The rise and fall of the zero covid policy


Alvaro Alfaro |

Beijing (EFE).- China’s “zero covid” policy is facing its biggest challenge these days, with a sharp rise in the number of infections and with people’s patience stretched thin given the heavy restrictions that it implies.

On March 19, 2020, China announced that it had detected no new cases of local transmission the previous day, marking the start of an obsession that would last for years.

country lockdown

A few days later, the Chinese authorities closed the country to prevent the “importation” of cases of a virus which was beginning to wreak havoc in the world: tourist and study visas were no longer issued and only Chinese citizens and a small number of foreigners could enter the country, after which a minimum of 14 days of hotel quarantine awaited them.

The decision, which also included restricting the volume of international flights to and from China, which some saw as temporary, remains in effect today, despite quarantine periods being shortened and entries of students were allowed.

A delivery man walks down an almost empty shopping street in Beijing. EFE/EPA/Wu Hao

The “superiority” of a system

For much of 2020 and 2021, during which the country’s GDP grew by 2.2% and 8.1%, the strategy exploded as the virus claimed thousands of lives in other countries and China has kept deaths to a minimum. .

Sporadic outbreaks, often blamed on products imported from overseas, have been crushed by a combination of lockdowns and massive PCR campaigns in affected areas.

Although many towns on the country’s borders were living under tighter restrictions because they were vulnerable to this importation of cases, the vast majority were leading near-normal lives.

Videos of massive parties with people without masks in Wuhan, the scene of the first outbreak, were circulating around the world at a time when restrictions were foreign and the official press was bragging about Chinese success.

omicron changed everything

In January 2022, the city of Tianjin in the northeast of the country reported a case of the omicron variant, marking a before and after in the history of the pandemic in China.

Despite the fact that this epidemic was contained and even organized the Winter Olympics in Beijing in a bubble in which the athletes had no contact with the population, the spring saw large peaks in several cities, including Shanghai .

The eastern city resorted to a strict lockdown for several months that left problems accessing food and medical care, suicides, the separation of babies from their parents and even the killing of pets. company, causing growing outrage.

Before the contagiosidad de ómicron y para detectar brotes rápidamente, las ciudades instauraron pruebas PCR rutinarias hasta hoy día: toda la población debe realizar varias cada semana para acceder a cualquier lugar público, causando en ocasiones largas colas en las cabinas de ‘tests’ repartidas por towns.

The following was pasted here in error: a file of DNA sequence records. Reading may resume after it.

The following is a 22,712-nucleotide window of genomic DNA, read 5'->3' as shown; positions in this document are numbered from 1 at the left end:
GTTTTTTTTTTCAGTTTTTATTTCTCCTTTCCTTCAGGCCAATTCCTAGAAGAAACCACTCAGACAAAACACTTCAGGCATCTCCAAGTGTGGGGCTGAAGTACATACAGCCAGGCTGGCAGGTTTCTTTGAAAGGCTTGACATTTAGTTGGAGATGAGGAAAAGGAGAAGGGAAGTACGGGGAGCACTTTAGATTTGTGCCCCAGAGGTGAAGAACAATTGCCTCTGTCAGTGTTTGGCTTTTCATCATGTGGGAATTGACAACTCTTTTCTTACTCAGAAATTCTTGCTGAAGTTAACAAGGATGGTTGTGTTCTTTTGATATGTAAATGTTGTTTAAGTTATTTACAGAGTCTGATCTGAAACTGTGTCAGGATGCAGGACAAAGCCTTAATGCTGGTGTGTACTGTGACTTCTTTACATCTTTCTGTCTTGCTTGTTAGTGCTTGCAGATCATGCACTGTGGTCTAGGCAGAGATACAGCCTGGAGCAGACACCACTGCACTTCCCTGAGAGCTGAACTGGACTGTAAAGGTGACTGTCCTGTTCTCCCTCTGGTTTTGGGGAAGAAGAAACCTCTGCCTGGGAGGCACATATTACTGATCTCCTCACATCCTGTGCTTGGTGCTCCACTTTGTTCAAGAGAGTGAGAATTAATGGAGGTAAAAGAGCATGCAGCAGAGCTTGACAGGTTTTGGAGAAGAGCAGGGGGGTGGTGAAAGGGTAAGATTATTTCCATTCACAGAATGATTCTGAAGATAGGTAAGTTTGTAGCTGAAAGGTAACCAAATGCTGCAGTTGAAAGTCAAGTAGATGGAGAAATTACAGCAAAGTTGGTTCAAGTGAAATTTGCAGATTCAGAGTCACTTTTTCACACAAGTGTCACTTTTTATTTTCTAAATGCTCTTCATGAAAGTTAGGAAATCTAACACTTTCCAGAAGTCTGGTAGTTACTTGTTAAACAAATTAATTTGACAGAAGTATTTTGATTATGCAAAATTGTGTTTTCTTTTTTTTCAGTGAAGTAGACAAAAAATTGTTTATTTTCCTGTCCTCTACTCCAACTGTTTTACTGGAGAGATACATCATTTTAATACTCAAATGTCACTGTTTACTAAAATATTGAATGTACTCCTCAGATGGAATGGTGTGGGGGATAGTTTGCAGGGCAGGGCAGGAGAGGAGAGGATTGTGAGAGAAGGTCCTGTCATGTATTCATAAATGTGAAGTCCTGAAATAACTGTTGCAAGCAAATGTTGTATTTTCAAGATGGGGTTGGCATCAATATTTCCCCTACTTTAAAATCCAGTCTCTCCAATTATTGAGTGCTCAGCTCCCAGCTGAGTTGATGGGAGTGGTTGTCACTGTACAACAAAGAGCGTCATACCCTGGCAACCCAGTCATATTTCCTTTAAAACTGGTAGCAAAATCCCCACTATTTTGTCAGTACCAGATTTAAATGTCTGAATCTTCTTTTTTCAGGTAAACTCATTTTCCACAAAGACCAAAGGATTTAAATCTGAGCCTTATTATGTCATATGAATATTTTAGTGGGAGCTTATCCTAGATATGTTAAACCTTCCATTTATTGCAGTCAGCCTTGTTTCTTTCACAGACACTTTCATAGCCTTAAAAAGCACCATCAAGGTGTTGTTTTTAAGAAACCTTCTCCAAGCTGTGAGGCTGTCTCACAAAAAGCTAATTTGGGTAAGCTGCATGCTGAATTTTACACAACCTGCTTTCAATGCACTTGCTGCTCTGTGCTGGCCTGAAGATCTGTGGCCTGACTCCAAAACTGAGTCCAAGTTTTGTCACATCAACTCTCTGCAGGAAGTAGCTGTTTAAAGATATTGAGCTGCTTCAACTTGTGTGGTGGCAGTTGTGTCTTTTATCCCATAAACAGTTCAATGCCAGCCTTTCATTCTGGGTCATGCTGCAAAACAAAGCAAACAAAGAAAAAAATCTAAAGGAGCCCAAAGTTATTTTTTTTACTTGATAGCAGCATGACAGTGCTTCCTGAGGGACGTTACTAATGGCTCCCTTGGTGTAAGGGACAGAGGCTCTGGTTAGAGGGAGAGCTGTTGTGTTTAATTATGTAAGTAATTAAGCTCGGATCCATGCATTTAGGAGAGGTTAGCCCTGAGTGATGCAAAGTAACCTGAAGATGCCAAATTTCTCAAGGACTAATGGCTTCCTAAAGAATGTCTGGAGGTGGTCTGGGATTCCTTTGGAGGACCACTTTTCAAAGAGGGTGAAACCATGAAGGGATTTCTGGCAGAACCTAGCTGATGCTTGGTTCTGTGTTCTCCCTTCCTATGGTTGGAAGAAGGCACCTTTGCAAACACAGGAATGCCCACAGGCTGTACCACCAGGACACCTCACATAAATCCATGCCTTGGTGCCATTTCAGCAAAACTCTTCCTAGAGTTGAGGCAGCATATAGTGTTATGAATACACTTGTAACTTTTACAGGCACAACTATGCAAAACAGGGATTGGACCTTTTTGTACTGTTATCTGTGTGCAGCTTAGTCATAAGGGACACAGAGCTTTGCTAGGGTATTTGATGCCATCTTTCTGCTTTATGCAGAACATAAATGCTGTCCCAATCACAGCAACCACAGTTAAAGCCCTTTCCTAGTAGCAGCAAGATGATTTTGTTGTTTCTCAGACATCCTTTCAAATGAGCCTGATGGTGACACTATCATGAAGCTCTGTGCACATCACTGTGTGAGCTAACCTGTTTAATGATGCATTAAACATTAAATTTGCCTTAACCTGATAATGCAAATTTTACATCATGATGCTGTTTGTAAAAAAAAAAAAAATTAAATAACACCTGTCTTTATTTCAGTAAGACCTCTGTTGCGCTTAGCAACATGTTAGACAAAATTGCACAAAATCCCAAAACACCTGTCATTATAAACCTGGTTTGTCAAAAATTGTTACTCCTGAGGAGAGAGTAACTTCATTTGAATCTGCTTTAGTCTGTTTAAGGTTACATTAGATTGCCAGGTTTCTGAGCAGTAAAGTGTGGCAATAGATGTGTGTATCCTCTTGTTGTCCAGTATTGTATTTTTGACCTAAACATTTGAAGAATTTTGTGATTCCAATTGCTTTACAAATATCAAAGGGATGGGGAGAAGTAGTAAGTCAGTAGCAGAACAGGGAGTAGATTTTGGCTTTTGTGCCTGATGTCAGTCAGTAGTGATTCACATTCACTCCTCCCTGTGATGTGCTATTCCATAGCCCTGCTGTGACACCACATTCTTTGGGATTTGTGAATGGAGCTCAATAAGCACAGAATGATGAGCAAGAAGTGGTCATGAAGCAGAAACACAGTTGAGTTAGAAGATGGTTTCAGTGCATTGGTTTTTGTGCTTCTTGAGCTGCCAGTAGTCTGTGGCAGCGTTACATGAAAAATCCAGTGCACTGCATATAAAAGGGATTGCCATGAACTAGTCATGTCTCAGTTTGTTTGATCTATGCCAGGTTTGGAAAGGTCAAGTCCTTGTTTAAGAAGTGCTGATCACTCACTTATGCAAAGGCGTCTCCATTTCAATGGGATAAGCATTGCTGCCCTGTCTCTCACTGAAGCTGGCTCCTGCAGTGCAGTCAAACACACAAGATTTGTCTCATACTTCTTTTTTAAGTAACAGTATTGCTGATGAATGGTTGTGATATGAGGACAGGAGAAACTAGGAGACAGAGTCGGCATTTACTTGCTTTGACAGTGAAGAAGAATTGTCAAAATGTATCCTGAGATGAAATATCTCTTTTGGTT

A woman is tested for covid-19 in a mobile booth on a street in Beijing.
A woman is tested for covid-19 in a mobile booth on a street in Beijing. EFE/EPA/Wu Hao

Likewise, the rapid increase in cases has jeopardized the isolation of infected people and their close contacts: when hospitals and hotels cannot cope, cities across China have resorted to makeshift constructions where detainees are crammed together, in some cases in appalling sanitary conditions.

Traveling within the country has also been made more cumbersome by different location-tracking policies and apps.

Death of “covid zero”

Despite the Chinese government’s insistence that ‘covid zero’ has saved millions of lives, the directive has also been responsible, in one way or another, for a number of deaths that have undermined his support.

On some occasions, hospitals have refused access to patients who did not have a negative PCR test, for example causing the abortion of two pregnant women in Xian (center) at the beginning of the year, which caused the public anger.

In September, 27 people died in an accident involving a bus traveling to a quarantine center at dawn, raising questions in society about the need for mass transfers of infected people or close contacts to isolation facilities.

The straw that broke the camel’s back was the death of 10 people in a building fire in Urumqi (northwest) last Thursday.

Despite the fact that the authorities have denied that the doors have been blocked, it is common these two years that wooden planks or locks are placed on the doors of the homes of confined people, which is very criticized on social networks in because of the risks involved.

The pent-up discontent eventually sparked protests in cities like Beijing and Shanghai last weekend, in which slogans such as “I don’t want PCR, I want to eat” were shouted.

A policeman asks for documents from a participant in a vigil in Hong Kong for the victims of the fire in Urumqi, China.
A policeman asks for documents from a participant in a vigil in Hong Kong for the victims of the fire in Urumqi, China. EFE/EPA/Jérôme Favre

The Government now finds itself in a difficult situation: either change policy, at the risk of a wave of cases which, according to some studies, would lead to a hospital collapse and thousands of deaths, or persist with “zero covid”. , putting it to the test of people’s already weakened patience, and has already caused slower economic growth, disrupted supply chains and rattled financial markets.

Since the start of the pandemic, China has officially reported 5,233 deaths from covid and vaccinated more than 91% of its population with two doses, although the elderly are the most reluctant to get vaccinated.


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